Rifle barrels may be made of stainlessor carbon alloy steel. They have spiral grooving internally, called rifling, to impart spin to a single bullet. The high part of the rifling is called the lands, the troughs, are called the grooves. Rifle barrels have different twist rates (such as 1 in 12 – 1 turn in 12”). Barrels may be made by cutting, by the button rifling process, or by hammer forging (also common in shotgun barrel mass manufacture). Rifle barrels must be made with great precision. As with shotguns, there are subtle differences in bore diameter regardless of nominal calibre/bore. The chamber is also a critical area, and, the lead from the chamber to main bore is another important issue (it will dictate the distance from the bullet to the beginning of the rifling). Headspace on rifles (and shotguns) is another important consideration. If it is too great recoil will be increased.
Shotgun barrels have a funnel-like constriction forward of the chamber called the forcing cone. These may vary in length from ¼” to several inches. Some shotguns have no cone at all (so called chamberless guns). The bore size of a nominal twelve bore (called such because 12 lead balls of the bore size weigh 1 pound) may, in fact, vary considerably, both because of deliberate or accidental manufacturing difference and because of wear and repair. The extent of this variation is regulated to some degree by proof(the testing of the gun by an especially powerful charge which is usually carried out in the UK and Europe by regulated bodies affiliated to the International Proof Commission CIP – no similar system is in place in the United States or Japan).
At the end of a shotguns barrels – an area called the muzzles – one will usually encounter a degree of constriction called choke. The length of this constriction varies as does its form from manufacturer to manufacturer. Usually, there is a choke cone leading to the constriction. The choked area itself is typically a parallel section, but cheaper guns may be swaged at the muzzles to create the choke. They have a simple conic form (this is also seen in the popular Teague chokes which dispense with the parallel section too). Choke works like the nozzle of a garden hose to concentrate the pattern of shot. Interchangeable chokes – also called multi-chokes – are common today on over and under and repeating guns and offer the convenience of easy changes of constriction to suit different types of shooting. Variable choke devices are also available for repeaters, but are not as popular as they once were.
Shotguns barrels are usually equipped with both side (joining) ribs and a sighting rib with a single front sight (also called a bead). Some guns have a mid-bead as well. On side by sides, the concave or ‘game’ rib is the most popular type, although flat ‘pigeon’ ribs may also be encountered, as well sunken ribs. On over and unders the dominant rib type is the ventilated rib which may be made flat or raised. Ribs may be tapered too. Expensive bolt-action rifles may have a quarter-rib forward of the receiver which is used as a base for the rear sight and for decorative embellishment (it is usually added on, but, on old rifles of quality, such as the Rigby, may be integral).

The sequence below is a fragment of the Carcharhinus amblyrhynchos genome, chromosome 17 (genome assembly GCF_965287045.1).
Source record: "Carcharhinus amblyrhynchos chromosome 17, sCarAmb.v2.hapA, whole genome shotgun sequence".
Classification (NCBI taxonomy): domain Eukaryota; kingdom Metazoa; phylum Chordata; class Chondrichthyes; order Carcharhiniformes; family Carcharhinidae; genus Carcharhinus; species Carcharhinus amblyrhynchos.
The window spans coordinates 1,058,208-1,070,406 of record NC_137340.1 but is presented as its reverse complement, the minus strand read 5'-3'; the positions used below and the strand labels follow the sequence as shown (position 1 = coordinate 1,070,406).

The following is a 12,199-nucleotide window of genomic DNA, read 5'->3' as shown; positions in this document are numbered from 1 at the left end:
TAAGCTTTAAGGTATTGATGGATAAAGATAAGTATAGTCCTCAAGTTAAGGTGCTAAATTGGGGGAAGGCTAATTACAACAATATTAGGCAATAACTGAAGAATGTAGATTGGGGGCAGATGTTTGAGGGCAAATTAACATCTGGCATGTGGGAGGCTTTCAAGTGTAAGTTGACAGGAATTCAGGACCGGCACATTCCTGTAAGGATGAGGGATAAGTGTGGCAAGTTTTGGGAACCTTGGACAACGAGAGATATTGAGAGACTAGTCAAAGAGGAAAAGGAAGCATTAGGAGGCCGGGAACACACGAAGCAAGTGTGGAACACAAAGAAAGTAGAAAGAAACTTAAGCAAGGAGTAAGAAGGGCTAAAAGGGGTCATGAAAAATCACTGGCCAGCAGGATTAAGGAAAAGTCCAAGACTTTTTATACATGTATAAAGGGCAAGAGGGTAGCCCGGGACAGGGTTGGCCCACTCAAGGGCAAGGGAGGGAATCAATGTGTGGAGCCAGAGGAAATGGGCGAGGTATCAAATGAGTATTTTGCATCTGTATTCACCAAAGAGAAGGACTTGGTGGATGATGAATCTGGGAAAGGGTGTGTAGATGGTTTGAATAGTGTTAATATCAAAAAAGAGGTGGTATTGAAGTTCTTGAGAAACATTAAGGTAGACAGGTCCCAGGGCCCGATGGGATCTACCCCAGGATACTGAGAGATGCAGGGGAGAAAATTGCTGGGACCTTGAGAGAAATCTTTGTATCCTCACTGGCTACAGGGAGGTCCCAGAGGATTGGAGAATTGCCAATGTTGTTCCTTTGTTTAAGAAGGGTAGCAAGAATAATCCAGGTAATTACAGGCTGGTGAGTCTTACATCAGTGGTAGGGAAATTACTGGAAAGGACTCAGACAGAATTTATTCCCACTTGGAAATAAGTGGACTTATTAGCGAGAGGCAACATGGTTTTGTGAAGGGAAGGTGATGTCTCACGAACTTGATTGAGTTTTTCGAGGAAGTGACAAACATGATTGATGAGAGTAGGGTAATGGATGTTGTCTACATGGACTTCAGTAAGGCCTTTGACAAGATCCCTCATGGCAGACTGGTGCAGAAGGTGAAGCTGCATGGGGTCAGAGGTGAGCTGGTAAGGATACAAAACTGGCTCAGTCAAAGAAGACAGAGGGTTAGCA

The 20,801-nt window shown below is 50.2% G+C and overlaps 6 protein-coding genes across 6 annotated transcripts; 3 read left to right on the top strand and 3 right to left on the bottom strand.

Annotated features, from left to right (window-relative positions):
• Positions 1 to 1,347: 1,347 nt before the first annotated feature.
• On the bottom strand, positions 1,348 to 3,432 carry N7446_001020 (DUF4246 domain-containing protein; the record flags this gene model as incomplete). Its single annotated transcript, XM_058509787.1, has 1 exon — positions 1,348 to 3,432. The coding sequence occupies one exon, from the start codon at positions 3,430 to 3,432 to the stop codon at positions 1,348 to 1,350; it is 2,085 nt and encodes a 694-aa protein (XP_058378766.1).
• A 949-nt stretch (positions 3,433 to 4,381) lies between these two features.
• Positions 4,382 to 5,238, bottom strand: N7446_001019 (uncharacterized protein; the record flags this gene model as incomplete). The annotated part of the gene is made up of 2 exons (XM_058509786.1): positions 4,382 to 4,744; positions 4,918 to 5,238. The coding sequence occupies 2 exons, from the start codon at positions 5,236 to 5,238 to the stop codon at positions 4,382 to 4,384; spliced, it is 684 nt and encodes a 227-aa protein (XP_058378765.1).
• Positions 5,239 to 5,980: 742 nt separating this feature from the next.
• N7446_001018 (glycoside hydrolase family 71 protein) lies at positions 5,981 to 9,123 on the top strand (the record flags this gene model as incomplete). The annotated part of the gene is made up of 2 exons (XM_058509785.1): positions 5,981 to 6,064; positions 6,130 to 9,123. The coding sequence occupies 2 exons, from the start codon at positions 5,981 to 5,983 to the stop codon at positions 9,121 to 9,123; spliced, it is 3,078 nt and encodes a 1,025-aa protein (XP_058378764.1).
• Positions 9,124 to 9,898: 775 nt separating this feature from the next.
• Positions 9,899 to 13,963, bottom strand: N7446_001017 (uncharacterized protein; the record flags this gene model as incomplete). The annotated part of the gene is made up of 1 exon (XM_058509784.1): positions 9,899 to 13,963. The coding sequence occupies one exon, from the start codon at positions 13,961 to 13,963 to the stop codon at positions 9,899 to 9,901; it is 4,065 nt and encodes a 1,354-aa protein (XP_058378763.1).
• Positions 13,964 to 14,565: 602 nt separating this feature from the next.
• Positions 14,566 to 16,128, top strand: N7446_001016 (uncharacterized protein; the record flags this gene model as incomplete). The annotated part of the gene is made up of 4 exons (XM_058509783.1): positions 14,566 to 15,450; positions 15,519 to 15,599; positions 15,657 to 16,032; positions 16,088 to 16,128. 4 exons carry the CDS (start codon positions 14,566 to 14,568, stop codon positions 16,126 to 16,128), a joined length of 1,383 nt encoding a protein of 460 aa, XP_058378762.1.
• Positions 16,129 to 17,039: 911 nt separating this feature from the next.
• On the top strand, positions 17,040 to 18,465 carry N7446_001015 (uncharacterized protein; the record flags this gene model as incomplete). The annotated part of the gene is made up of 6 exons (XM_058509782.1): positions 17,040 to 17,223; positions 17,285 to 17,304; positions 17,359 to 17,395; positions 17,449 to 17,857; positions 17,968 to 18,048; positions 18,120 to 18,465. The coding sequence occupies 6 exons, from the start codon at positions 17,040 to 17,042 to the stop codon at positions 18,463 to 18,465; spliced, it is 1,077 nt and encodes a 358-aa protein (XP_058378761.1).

Finally, we might briefly consider air guns, which may be made in various forms and calibres (commonly .177 and .22 with .20 and .25 being encountered occasionally). In the UK an air gun may be possessed without a certificate if it is less than 6ft. lbs (pistols), and 12 ft. lbs. (rifles). You must be 18 or over to buy one. Some airguns are powered by springs acting on pistons, commonly called ‘springers.’ Such guns may cock by ‘breaking’ the barrel or by means of a long sidelever or underlever. The gas-ram, is an evolution of the piston-spring concept, where the spring is replaced with a self-contained gas/piston unit like a gas operated shock absorber in a car’s suspension. ‘Recoil-less,’ or, more precisely, semi-recoiless air-rifles have been made with twin opposing pistons and using a sledge mechanism where the barrel and other parts move rearwards on firing.
Truly recoiless pneumatic air-guns are very popular today. These may be pumped up with an attached lever, or, more commonly, have an internal reservoir charged using an external pump or compressed air cylinder – so called pre-charged pneumatics. Air guns may also be powered by small disposable CO2 cylinders in 12 gram size these may be called ‘powerlets’ (a trade name of the Crossman company - this size is commonly used in pistols). Rifles, and, notably, repeating guns, may make use of an 88 gram version called sometimes ‘Air Source’ (another Crossman trade name). Air-soft guns fire lightweight plastic 6mm plastic BB balls at lower power. These may be powered by a variety of green gases (such as Freon), or, a spring piston, or, a battery powered electric piston mechanism.